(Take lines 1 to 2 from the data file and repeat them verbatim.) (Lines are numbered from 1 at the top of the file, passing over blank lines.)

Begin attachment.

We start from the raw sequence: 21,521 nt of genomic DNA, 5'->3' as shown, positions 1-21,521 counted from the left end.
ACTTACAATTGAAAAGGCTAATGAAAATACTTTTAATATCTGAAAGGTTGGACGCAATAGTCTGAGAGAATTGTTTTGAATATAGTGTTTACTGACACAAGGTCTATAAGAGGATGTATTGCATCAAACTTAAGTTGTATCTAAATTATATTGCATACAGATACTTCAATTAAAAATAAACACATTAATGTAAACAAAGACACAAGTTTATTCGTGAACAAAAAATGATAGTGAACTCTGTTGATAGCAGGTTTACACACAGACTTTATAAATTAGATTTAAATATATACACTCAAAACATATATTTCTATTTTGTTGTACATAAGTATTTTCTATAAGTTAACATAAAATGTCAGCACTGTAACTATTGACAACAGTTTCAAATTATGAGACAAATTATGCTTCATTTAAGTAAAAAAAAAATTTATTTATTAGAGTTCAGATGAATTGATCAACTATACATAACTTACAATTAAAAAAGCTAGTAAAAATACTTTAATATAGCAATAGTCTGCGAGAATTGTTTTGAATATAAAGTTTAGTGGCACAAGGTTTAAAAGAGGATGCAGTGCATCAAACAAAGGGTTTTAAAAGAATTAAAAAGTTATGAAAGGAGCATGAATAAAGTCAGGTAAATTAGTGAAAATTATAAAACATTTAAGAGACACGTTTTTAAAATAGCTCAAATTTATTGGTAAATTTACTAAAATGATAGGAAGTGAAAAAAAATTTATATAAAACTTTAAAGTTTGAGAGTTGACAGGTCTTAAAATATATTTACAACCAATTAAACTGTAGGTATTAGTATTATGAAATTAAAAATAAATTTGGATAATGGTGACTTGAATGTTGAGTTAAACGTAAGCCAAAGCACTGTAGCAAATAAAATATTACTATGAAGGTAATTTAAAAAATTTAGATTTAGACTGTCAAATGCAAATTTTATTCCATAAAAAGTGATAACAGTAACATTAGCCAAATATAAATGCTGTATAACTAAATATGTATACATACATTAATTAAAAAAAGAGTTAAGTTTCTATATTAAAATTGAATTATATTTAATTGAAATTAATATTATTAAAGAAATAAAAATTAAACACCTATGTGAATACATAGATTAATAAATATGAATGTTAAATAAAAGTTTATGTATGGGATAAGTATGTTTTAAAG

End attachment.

We start from the raw sequence: 21,521 nt of genomic DNA, 5'->3' as shown, positions 1-21,521 counted from the left end.
ACTTACAATTGAAAAGGCTAATGAAAATACTTTTAATATCTGAAAGGTTGGACGCAATAGTCTGAGAGAATTGTTTTGAATATAGTGTTTACTGACACAAGGTCTATAAGAGGATGTATTGCATCAAACTTAAGTTGTATCTAAATTATATTGCATACAGATACTTCAATTAAAAATAAACACATTAATGTAAACAAAGACACAAGTTTATTCGTGAACAAAAAATGATAGTGAACTCTGTTGATAGCAGGTTTACACACAGACTTTATAAATTAGATTTAAATATATACACTCAAAACATATATTTCTATTTTGTTGTACATAAGTATTTTCTATAAGTTAACATAAAATGTCAGCACTGTAACTATTGACAACAGTTTCAAATTATGAGACAAATTATGCTTCATTTAAGTAAAAAAAAAATTTATTTATTAGAGTTCAGATGAATTGATCAACTATACATAACTTACAATTAAAAAAGCTAGTAAAAATACTTTAATATAGCAATAGTCTGCGAGAATTGTTTTGAATATAAAGTTTAGTGGCACAAGGTTTAAAAGAGGATGCAGTGCATCAAACAAAGGGTTTTAAAAGAATTAAAAAGTTATGAAAGGAGCATGAATAAAGTCAGGTAAATTAGTGAAAATTATAAAACATTTAAGAGACACGTTTTTAAAATAGCTCAAATTTATTGGTAAATTTACTAAAATGATAGGAAGTGAAAAAAAATTTATATAAAACTTTAAAGTTTGAGAGTTGACAGGTCTTAAAATATATTTACAACCAATTAAACTGTAGGTATTAGTATTATGAAATTAAAAATAAATTTGGATAATGGTGACTTGAATGTTGAGTTAAACGTAAGCCAAAGCACTGTAGCAAATAAAATATTACTATGAAGGTAATTTAAAAAATTTAGATTTAGACTGTCAAATGCAAATTTTATTCCATAAAAAGTGATAACAGTAACATTAGCCAAATATAAATGCTGTATAACTAAATATGTATACATACATTAATTAAAAAAAGAGTTAAGTTTCTATATTAAAATTGAATTATATTTAATTGAAATTAATATTATTAAAGAAATAAAAATTAAACACCTATGTGAATACATAGATTAATAAATATGAATGTTAAATAAAAGTTTATGTATGGGATAAGTATGTTTTAAAG